Which stretch of sand inspires your summer-travel imagination: Sydney's dazzling show-off or Melbourne's unpretentious playground? Our duelling experts make the case for both.
By Amy Cooper
It's a little unfair to pit any other stretch of sand against a national treasure so fundamentally and famously Aussie that it has a heritage listing for being "the archetypal Australian beach". The Australian Heritage Council quaintly but correctly credits Bondi with being "strongly associated with the Bronzed Aussie (their capitals) myth of easy going hedonism and endeavour balanced with relaxation".
Roughly translated: Bondi is a party. Bondi is hot. And Bondi is Aussie as.
Not just a beach but a brand bigger than koalas, kangaroos and Kylie, this sexy swathe of Sydney's Pacific coastline embodies our best imagined selves: sun-kissed and carefree. The name even fits perfectly across the backside of a well-filled pair of budgie smugglers.
Not just a beach but a brand bigger than koalas, kangaroos and Kylie, Bondi embodies our best imagined selves: sun-kissed and carefree.
And although our vitamin-D deprived southern cousins may scoff, what do they know? St Kilda's poster boy for fun is the anguished face-entrance of Melbourne Luna Park, doing its best impersonation of Munch's The Scream. There should be a St Kilda Rescue TV show, in which the supermen from Bondi Rescue fly a chopper down there and airlift the southerners up here to a beach blanket with a direct view of Hugh Jackman frolicking in the shallows.
Bondi radiates reliable summer sun for months, while in Melbourne that season happens between 12.23pm and 1.37pm on one Tuesday in January, followed the same afternoon by autumn, winter and spring - in no specific order.
Sure, Bondi loves a nip and tuck. That's part of the charm - the dazzle never dulls. Earlier this year, the historic 1911 Bondi Pavilion burst into new life with a $48 million restoration across its sprawling 900sqm footprint. It's home to one of Australia's largest beachside restaurant, Promenade Bondi Beach, perfect for kicking back by the big blue with a Neoprene Dream cocktail.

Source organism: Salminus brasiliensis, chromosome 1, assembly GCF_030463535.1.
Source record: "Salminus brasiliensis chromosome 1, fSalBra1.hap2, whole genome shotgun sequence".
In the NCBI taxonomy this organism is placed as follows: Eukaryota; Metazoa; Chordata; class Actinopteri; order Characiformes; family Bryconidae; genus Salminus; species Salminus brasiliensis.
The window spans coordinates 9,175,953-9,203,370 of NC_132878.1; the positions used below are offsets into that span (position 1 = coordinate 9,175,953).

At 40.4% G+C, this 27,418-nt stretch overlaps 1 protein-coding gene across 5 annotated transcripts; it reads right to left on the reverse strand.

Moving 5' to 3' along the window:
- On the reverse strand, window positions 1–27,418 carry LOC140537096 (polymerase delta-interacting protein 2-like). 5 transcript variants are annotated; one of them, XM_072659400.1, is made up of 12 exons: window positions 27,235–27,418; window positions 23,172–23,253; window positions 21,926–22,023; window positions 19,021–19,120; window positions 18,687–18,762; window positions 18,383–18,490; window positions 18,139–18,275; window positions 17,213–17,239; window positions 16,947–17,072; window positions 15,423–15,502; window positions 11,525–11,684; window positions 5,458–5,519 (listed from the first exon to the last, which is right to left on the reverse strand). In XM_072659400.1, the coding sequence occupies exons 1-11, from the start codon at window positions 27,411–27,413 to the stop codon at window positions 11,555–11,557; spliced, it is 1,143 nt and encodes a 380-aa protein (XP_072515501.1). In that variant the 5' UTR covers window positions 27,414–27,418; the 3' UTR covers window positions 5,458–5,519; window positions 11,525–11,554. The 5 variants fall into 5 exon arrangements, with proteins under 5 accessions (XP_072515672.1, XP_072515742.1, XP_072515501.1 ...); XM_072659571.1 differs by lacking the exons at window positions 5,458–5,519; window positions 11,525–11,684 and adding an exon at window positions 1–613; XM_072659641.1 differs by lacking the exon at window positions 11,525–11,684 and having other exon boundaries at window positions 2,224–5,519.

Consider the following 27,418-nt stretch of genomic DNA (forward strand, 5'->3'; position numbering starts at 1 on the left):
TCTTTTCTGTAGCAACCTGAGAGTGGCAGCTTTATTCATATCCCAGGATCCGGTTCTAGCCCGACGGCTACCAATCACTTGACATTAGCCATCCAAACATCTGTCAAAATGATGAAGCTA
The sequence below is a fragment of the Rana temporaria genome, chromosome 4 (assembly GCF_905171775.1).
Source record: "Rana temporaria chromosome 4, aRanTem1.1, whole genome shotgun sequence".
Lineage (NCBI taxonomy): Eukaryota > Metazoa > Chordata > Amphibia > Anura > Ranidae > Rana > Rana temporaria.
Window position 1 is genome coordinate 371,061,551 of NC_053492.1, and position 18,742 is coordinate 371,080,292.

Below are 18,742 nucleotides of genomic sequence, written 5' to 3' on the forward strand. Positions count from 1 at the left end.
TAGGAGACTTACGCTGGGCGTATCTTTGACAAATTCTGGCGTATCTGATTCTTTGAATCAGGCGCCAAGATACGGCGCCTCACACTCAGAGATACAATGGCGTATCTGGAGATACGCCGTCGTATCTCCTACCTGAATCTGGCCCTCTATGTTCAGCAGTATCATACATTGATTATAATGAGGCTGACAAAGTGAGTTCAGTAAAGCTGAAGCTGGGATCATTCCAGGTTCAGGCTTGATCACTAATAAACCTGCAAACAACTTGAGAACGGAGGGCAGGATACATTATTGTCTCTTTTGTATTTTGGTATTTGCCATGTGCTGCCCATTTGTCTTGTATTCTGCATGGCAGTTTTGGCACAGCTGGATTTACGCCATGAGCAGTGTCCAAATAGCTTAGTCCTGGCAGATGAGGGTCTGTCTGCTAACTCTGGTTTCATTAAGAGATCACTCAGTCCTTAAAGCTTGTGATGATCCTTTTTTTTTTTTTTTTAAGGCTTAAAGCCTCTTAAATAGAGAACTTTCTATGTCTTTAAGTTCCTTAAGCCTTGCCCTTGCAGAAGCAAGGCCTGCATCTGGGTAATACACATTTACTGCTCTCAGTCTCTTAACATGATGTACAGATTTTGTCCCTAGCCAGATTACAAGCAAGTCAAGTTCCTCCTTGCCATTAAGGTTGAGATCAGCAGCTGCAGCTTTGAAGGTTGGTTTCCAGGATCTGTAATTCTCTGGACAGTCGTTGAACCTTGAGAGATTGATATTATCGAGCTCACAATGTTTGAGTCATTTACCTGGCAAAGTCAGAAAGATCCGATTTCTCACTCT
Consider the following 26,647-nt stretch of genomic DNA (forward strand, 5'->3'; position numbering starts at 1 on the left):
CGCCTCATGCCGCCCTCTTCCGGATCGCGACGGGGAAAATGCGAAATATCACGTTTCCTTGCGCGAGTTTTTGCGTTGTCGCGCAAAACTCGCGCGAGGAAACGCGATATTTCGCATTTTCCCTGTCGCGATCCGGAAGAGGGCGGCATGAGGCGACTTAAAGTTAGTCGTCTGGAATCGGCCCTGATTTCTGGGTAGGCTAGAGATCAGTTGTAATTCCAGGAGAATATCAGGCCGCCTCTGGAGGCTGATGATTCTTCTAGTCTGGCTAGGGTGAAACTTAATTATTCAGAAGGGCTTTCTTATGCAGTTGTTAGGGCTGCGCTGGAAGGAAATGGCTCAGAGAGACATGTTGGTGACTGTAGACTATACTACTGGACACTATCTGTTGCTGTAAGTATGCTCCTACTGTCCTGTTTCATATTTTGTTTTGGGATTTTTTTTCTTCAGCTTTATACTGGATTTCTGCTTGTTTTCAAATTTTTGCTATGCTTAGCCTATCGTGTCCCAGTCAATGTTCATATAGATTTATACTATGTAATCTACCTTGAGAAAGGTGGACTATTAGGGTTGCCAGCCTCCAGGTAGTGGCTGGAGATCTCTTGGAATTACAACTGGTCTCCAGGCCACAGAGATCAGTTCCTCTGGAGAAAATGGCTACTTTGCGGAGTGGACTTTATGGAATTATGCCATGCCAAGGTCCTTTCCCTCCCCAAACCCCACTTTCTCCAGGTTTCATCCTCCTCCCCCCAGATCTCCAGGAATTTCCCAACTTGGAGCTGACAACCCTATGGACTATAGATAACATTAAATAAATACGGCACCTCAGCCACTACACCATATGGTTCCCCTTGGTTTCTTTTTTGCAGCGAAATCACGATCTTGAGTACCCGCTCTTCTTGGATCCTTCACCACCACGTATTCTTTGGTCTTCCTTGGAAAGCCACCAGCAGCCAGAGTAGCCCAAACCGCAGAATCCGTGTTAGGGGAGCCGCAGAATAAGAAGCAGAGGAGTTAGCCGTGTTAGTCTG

Not to be outdone, Icebergs Dining Room and Bar unveiled its own renovation after 20 years of dazzling dishes and postcard panoramas attracting stars from Mick Jagger and Oprah to Nigella Lawson, who's named it as her favourite restaurant in the world. Beneath, there's 95-year-old Bondi Icebergs swimming club, where membership requires five years' worth of chilly winter laps at least three Sundays a month. Glamour and gourmet upstairs, goosebumps and grit below - that's Bondi in a clamshell.
With boutiques, bars, the cool QT hotel, hotspot restos like Totti's and Sean's Panaroma, and now Sydney's first dedicated sashimi bar, Get Sashimi, Bondi is Sydney's fabulous essence distilled, shaken over ice and garnished with a salty rim. Mostly, though, it's a true-blue Aussie egalitarian. In Porsches or on pushbikes, from backpackers to bankers - everyone's the same in their bathers. Except for those visitors from St Kilda. They're the ones head-to-toe green with envy.
ST KILDA BEACH
By Mal Chenu
No doubt there are many people - and maybe even some columnists - who can rock a bathing suit down at Bondi among the surgically enhanced influencers and buff Brazilian beach volleyballers. But as someone whose speedos' last public appearance was on Antiques Roadshow, I prefer unpretentious, unprocessed, unruffled St Kilda Beach.
Bondi is an Instagram mecca and there are too many stomach-in, chest-out requirements as impossibly gorgeous types wander past, filming themselves slurping kale, kimchi and dandelion seed power juice with protein ball sprinkles. St Kilda Beach, on the other hand, is simple, relaxing and stress-free. Melbourne's playground sur-mer is an ecumenical 700-metre expanse of sand and grass with a lovely spacious boardwalk, along with a walking track and a bicycle track.
The tranquil waters offers every water sport except surfing. Kiteboarding, stand-up paddle boarding, windsurfing, sailing, snorkelling, beach volleyball, jet skiing, waterskiing - or just splashing around with the kids - can all be undertaken without worrying about some pimply, zinc-faced grommet doing a cut-back on your throat.
And when you've finished splashing around, venerable old Luna Park and the botanical gardens are right there to continue the grommet-free fun.
This is also a place of culturally significant buildings. The St Kilda Sea Baths building houses restaurants, a courtyard between its Moorish domes, a health club and Australia's only heated indoor sea-water pool. Wandering along St Kilda Pier is a highlight. At the end of the pier, you'll find the picturesque Edwardian heritage-listed St Kilda Pavilion, as well as a colony of 1200 little penguins.
Rollo's Kiosk and Beachcomber Cafe are fabulous pitstops, while West Beach Bathers Pavilion offers fine food with a view. And the swish restaurants, bars, bakeries and cafes of Acland, Carlisle and Barkley streets are just a stroll away.
St Kilda Beach is but one of the oceanfront attractions around Port Phillip Bay, most of which can be found along the Bay Trail, which follows the coast for 50 kilometres.
Bondi is supposed to be the sun creme de la sun creme of Australian beaches, and has always been touted as a must-see for tourists. But this has more to do with marketing than reality, even if the infamous Bondi cigars have now been butted out, as it were.
Firstly, if you're not staying in Sydney's eastern 'burbs, getting to Bondi is a major punish and there is nowhere to park if you arrive after 3am. Secondly, it's packed on any day above 22C and there is barely enough space to lay a towel, let alone to hoist your CoolCabana. And thirdly, it's expensive - as anyone who has recently bought a kale, kimchi and dandelion seed power juice with protein ball sprinkles will attest.
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